It’s good to see some funding from Carnegie and Wellcome for public library projects being announced.  I’m pleased to see too that it is about health and wellbeing. The Taskforce are also keeping up their impressive article production by publishing a couple more posts, both of which may be useful if they have backing from the Minister. By the way, I’d also like to note that New South Wales has just invested the pro rata equivalent of £17m in their public libraries. That puts the rushed £3 million from the Government that’s just been doled out in perspective and, sadly, also the £150k from Carnegie/Wellcome. However, there’s some more time, at least, with these to do it right.  And, if you don’t have time, library services should start keeping a couple of ideas / bids (proto-bids?) to one side for next time. With any luck, more will come along. Although not as many as in Australlia.


National news

  • £150,000 programme launched to support public library projects – Holyrood. “Engaging Libraries is led by Carnegie UK Trust working in partnership with Wellcome, the world’s largest medical research charity. It is designed to help public libraries bring people together to inspire curiosity, spark debate and create conversations on health and wellbeing. ” see also Charities offer libraries funding opportunity – Third Sector and Public libraries across England urged to apply to £150k programme -Coleshill Post.The one-year Engaging Libraries project will run from October 2017 and the £150k programme will support up to ten projects. Applications will be open from 2 May until 23 August 2017.  Library staff interested in applying are invited to a workshop where they can receive further information and support to develop ideas.  These will be held in London on 9 and 10 May and in Dunfermline on 18 May 2017.  More information can be found on the Carnegie UK Trust website.” see also Programme launched to support innovative health and wellbeing projects in public libraries – Carnegie UK.
  • Access to Research Use Helps New Charity Grow – Publishers Licensing Society. “Because of what we learned through Access to Research, we refined our project to focus specifically on empathy. EmpathyLab was born, and as we continue to nourish it I use Access to Research regularly.  I often feel like a detective: scouring references in one report which leads us to another report that’s even more relevant or that takes us in new and important directions.”
  • Building the evidence base – Libraries Taskforce. “we have come up with this spreadsheet (see the ‘Instructions’ sheet first for guidance on the definitions used in compiling the information). We’ve also added some information on the changing policy landscape in England by way of context. Many thanks to everyone who has contributed so far. We know the document is by no means comprehensive, but it is a good ‘starter for 10’” … ” In the same survey, we’ve included all the suggestions for future research received to date – again, you can vote for your preferences or add other suggestions. The survey will be open until 2 May 2017.”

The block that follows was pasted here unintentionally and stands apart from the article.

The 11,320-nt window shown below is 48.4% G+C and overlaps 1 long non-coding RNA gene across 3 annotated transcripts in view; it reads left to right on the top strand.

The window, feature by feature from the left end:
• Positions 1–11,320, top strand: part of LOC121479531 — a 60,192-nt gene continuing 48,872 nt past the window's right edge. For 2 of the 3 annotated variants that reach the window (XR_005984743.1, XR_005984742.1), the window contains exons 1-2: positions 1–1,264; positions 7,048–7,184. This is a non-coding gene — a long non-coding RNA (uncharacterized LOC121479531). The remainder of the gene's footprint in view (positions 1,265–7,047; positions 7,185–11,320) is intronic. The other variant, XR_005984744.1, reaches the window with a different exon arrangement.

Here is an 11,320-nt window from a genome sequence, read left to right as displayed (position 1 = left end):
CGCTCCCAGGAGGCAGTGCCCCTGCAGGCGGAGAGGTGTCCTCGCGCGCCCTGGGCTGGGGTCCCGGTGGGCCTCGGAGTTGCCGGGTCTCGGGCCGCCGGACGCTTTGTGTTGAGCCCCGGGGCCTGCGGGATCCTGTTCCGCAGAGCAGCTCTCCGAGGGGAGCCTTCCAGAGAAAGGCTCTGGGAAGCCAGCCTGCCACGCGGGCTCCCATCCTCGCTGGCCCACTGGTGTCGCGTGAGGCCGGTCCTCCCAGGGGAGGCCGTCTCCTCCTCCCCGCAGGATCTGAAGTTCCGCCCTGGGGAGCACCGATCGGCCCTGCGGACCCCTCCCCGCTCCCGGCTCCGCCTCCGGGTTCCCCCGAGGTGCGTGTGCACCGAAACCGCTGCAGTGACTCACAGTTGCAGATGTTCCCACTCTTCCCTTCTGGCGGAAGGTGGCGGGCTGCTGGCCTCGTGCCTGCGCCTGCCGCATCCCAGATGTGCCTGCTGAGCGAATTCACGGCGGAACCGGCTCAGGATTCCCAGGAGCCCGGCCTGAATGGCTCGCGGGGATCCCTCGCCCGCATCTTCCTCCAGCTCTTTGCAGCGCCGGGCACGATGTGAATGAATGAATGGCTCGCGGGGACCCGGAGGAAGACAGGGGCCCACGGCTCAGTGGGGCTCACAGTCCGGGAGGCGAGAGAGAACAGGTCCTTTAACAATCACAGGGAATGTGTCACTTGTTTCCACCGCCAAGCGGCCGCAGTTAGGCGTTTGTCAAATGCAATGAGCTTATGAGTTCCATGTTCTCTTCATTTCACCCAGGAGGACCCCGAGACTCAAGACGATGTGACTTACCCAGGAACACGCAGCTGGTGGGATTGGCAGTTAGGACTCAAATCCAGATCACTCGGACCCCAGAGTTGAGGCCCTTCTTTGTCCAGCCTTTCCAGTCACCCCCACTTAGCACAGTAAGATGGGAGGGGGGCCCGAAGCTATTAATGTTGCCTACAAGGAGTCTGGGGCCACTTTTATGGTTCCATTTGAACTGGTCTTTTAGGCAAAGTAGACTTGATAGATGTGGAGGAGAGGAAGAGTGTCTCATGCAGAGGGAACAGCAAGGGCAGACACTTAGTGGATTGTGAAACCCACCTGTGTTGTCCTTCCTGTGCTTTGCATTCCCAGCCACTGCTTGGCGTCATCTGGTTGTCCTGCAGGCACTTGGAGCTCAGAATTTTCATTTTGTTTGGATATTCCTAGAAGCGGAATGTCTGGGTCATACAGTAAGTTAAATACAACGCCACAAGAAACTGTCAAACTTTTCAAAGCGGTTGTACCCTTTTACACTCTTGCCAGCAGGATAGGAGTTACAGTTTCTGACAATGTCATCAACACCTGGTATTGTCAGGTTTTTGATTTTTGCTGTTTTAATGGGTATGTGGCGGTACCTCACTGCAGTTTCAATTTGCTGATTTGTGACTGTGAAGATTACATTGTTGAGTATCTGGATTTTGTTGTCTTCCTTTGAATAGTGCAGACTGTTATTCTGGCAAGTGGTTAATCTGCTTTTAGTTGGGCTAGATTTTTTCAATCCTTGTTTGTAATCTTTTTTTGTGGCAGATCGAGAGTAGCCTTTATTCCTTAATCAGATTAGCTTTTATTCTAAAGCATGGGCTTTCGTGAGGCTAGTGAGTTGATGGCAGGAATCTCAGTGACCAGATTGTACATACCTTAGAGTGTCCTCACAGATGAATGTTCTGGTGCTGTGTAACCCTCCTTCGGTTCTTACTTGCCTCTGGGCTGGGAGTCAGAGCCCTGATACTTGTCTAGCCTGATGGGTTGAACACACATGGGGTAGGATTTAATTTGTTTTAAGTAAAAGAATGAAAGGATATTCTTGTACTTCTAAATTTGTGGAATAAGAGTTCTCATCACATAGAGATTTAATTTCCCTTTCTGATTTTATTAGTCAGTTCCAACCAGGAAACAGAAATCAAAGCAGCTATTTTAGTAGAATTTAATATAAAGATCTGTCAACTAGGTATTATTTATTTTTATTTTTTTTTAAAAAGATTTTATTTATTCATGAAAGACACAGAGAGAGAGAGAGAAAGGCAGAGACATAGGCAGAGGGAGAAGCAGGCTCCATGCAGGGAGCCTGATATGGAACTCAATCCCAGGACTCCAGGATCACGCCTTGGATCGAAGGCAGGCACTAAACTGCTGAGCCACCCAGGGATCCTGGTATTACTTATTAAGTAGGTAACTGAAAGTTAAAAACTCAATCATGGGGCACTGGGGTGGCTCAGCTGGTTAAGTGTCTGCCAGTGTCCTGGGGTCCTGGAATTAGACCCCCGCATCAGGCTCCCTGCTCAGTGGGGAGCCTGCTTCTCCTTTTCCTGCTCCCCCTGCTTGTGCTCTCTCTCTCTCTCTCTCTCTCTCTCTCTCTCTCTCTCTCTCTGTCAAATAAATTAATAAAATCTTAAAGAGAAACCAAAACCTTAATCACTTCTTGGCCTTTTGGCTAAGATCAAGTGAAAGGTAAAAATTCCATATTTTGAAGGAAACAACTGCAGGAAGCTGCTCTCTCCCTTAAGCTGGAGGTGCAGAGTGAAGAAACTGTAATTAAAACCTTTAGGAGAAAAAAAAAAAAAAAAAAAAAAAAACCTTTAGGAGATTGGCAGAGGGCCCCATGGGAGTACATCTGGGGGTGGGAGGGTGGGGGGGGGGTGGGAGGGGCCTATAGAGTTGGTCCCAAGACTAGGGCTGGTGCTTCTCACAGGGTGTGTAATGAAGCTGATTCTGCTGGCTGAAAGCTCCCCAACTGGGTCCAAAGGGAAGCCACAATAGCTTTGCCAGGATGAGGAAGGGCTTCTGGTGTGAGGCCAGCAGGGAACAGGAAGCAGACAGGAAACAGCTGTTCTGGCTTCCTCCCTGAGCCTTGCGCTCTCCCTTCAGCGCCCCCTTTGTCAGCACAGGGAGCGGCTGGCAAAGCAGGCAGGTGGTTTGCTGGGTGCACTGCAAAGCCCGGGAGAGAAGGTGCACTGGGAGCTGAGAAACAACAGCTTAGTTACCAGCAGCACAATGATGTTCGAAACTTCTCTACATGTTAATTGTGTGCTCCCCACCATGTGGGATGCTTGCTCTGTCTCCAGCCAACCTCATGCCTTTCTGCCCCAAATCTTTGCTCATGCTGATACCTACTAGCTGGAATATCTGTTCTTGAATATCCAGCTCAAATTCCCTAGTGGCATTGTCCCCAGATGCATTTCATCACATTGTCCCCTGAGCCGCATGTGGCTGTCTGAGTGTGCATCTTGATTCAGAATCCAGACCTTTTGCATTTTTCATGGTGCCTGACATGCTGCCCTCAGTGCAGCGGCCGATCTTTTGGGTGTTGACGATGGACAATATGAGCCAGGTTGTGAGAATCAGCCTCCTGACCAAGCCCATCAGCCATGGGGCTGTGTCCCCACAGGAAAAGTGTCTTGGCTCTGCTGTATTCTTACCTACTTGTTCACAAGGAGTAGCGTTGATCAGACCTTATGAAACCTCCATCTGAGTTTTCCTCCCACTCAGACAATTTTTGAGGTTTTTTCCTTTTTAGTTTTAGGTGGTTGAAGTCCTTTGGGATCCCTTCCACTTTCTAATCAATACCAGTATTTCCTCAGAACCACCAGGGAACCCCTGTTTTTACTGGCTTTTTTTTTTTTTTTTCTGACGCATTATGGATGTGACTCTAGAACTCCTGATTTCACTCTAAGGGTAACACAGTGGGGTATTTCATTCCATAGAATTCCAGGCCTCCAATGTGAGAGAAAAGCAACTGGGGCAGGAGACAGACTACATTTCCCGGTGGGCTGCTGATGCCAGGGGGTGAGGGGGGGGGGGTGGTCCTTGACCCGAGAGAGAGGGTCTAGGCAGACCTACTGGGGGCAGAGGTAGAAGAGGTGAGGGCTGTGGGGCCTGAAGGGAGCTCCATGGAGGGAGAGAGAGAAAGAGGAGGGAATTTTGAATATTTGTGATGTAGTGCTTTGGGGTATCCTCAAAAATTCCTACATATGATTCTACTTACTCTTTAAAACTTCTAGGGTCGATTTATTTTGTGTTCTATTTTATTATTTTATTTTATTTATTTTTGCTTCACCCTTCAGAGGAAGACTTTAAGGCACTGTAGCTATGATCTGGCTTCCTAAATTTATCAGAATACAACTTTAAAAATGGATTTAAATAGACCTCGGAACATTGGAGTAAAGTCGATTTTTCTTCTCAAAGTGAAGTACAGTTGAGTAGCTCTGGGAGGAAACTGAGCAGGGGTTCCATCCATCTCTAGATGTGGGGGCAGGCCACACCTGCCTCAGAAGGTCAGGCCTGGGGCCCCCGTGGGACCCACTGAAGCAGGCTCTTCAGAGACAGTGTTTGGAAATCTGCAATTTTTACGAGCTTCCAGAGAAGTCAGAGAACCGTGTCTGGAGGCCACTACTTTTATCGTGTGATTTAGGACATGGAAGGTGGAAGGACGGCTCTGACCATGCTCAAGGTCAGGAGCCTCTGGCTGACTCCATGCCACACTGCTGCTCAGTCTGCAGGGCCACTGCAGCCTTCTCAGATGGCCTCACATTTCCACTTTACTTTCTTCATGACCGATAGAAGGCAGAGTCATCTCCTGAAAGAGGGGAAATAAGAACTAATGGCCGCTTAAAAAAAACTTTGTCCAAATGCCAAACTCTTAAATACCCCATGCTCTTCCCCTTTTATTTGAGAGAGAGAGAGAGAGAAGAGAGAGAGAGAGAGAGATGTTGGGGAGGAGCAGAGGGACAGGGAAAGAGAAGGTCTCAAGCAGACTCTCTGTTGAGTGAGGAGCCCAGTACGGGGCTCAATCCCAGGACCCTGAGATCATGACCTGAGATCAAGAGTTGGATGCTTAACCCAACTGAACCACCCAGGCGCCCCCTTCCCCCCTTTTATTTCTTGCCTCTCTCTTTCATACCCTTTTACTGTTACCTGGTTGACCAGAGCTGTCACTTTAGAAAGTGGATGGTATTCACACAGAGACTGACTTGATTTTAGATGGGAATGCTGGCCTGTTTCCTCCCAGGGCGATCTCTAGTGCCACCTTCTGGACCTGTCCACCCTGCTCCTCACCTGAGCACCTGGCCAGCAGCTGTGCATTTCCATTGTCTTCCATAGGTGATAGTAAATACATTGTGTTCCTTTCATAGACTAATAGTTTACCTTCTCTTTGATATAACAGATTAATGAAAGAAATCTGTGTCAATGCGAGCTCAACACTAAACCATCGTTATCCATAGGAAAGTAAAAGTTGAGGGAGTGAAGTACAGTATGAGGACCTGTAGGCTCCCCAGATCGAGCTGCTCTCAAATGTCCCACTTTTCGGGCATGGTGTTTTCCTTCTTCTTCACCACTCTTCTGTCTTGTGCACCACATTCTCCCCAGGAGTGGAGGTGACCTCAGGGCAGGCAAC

• On London’s dying libraries: where will future public intellectuals grow? – Global Urbanist. “With libraries increasingly likely to shutter their doors in the digital age, Zung Nguyen discusses the risks London faces as it emphasises public housing over other kinds of social institutions” … “London reinvents intself to accommodate a growing population, the emphasis given to one kind of social benefit (housing) can’t be used as an excuse by the private sector to severely reduce the chances to enhance another (knowledge). “
  • Towards a public library skills strategy: workshops – Libraries Taskforce. ” The goal is to create a co-ordinated approach to the development of the public library workforce which will inform the learning and development offer that local authorities provide to their library workforce and volunteers, councillors and senior officers. The strategy should contain recommended actions for CILIP, SCL, local authorities, individuals and other key stakeholders. “

International news

  • Australia – NSW announces $4 million funding for Public Libraries – Tribune International. “The NSW Government has announced $4 million in funding for public libraries across the state as part of the Public Library Infrastructure Grant program. Minister for the Arts Don Harwin said 31 local councils will receive grants for projects this year, providing significant public benefit and improving public library buildings, spaces and information technology for NSW communities.” [NSW population = 7.5 million. A$4m = £2.4m pounds therefore equivalent to £17m investment in England – Ed.]
  • Denmark – How to attract more users to the public library? – An interview with Rolf Hapel from DOKK1 Library – Princh. “in Denmark, the library usage has increased over the last few years (usage –  measured in number of visitors to the physical libraries), while the number of book loans has gone down. The explanation for the latter is of course linked to the ever more prevalent digitization of knowledge and cultural content. Even so, the explanation for the increased number of visits to the libraries in Denmark has to do with the fact that, for a number of years, the Danish libraries have been working to establish new and relevant services and business models that for instance contain various elements of citizens’ services.”

Local news by authority

  • Barnet – Barnet Libraries: The End – Broken Barnet. Half of library staff have lost their jobs. “These are the people who used to greet you with a smile at the counter, help you find the book you want, help your child with her homework, or show you how to use a pc, or maybe just engage in conversation with you” … “even before the last library assistant had closed the door, for the last time, on one of the libraries about to be gutted, cut into pieces, turned into a DIY parody of whatever a library once was, our Tory masters and their newly acquired PR men wanted to boast about what they were going to do, now that they had put these people out of work. ” … “when the unstaffed library hours begin, once the regime is in place, anyone on the library premises will have to pack up and leave, and wait outside, so as to let themselves back into the unstaffed library with their pin numbers. What will happen if people don’t want to leave: refuse to leave? No one knows. “
  • Barnet – New opening hours launched for Barnet Libraries – Times series. “New opening hours in Barnet libraries have come into effect, with some being staffed for only 15 hours a week or closed until the summer. Libraries across the borough have been fitted with self-service machines, meaning while the libraries themselves are open, the staffing hours have been reduced dramatically. Childs Hill Library, which is reopening this week as a partnership library, will only have 15 hours of staffed hours due to the new partnership scheme, which will see community and voluntary groups staffing the service.”